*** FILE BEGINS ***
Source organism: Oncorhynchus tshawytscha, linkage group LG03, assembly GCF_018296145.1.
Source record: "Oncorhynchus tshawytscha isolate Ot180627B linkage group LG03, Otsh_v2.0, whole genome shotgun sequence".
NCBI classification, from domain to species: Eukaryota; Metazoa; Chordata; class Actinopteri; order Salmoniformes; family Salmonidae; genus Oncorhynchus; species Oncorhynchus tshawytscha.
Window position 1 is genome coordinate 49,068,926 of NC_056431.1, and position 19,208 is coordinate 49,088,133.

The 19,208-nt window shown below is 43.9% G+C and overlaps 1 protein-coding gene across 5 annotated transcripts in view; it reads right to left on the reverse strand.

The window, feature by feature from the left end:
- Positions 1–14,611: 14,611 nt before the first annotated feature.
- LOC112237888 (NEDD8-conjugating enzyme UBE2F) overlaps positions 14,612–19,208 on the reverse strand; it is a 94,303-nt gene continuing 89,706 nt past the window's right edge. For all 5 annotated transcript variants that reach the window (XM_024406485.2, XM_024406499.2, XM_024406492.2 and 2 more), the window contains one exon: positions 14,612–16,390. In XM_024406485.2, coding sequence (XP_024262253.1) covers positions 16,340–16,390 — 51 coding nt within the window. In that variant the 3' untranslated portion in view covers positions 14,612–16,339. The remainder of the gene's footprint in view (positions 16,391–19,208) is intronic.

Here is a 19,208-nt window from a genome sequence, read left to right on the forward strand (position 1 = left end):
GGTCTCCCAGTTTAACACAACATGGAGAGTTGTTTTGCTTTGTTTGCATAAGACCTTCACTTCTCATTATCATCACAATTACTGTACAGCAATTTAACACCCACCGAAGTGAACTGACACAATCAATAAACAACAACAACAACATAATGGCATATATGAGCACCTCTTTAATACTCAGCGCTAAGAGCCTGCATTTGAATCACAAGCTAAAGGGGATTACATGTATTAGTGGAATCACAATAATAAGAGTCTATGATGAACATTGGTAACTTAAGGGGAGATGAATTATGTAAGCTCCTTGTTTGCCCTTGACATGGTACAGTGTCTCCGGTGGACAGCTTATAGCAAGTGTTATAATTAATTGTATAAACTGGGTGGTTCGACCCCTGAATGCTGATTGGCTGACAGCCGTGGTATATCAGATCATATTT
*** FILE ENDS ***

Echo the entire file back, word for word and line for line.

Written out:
Source organism: Oncorhynchus tshawytscha, linkage group LG03, assembly GCF_018296145.1.
Source record: "Oncorhynchus tshawytscha isolate Ot180627B linkage group LG03, Otsh_v2.0, whole genome shotgun sequence".
NCBI classification, from domain to species: Eukaryota; Metazoa; Chordata; class Actinopteri; order Salmoniformes; family Salmonidae; genus Oncorhynchus; species Oncorhynchus tshawytscha.
Window position 1 is genome coordinate 49,068,926 of NC_056431.1, and position 19,208 is coordinate 49,088,133.

The 19,208-nt window shown below is 43.9% G+C and overlaps 1 protein-coding gene across 5 annotated transcripts in view; it reads right to left on the reverse strand.

The window, feature by feature from the left end:
- Positions 1–14,611: 14,611 nt before the first annotated feature.
- LOC112237888 (NEDD8-conjugating enzyme UBE2F) overlaps positions 14,612–19,208 on the reverse strand; it is a 94,303-nt gene continuing 89,706 nt past the window's right edge. For all 5 annotated transcript variants that reach the window (XM_024406485.2, XM_024406499.2, XM_024406492.2 and 2 more), the window contains one exon: positions 14,612–16,390. In XM_024406485.2, coding sequence (XP_024262253.1) covers positions 16,340–16,390 — 51 coding nt within the window. In that variant the 3' untranslated portion in view covers positions 14,612–16,339. The remainder of the gene's footprint in view (positions 16,391–19,208) is intronic.

Here is a 19,208-nt window from a genome sequence, read left to right on the forward strand (position 1 = left end):
GGTCTCCCAGTTTAACACAACATGGAGAGTTGTTTTGCTTTGTTTGCATAAGACCTTCACTTCTCATTATCATCACAATTACTGTACAGCAATTTAACACCCACCGAAGTGAACTGACACAATCAATAAACAACAACAACAACATAATGGCATATATGAGCACCTCTTTAATACTCAGCGCTAAGAGCCTGCATTTGAATCACAAGCTAAAGGGGATTACATGTATTAGTGGAATCACAATAATAAGAGTCTATGATGAACATTGGTAACTTAAGGGGAGATGAATTATGTAAGCTCCTTGTTTGCCCTTGACATGGTACAGTGTCTCCGGTGGACAGCTTATAGCAAGTGTTATAATTAATTGTATAAACTGGGTGGTTCGACCCCTGAATGCTGATTGGCTGACAGCCGTGGTATATCAGATCATATTT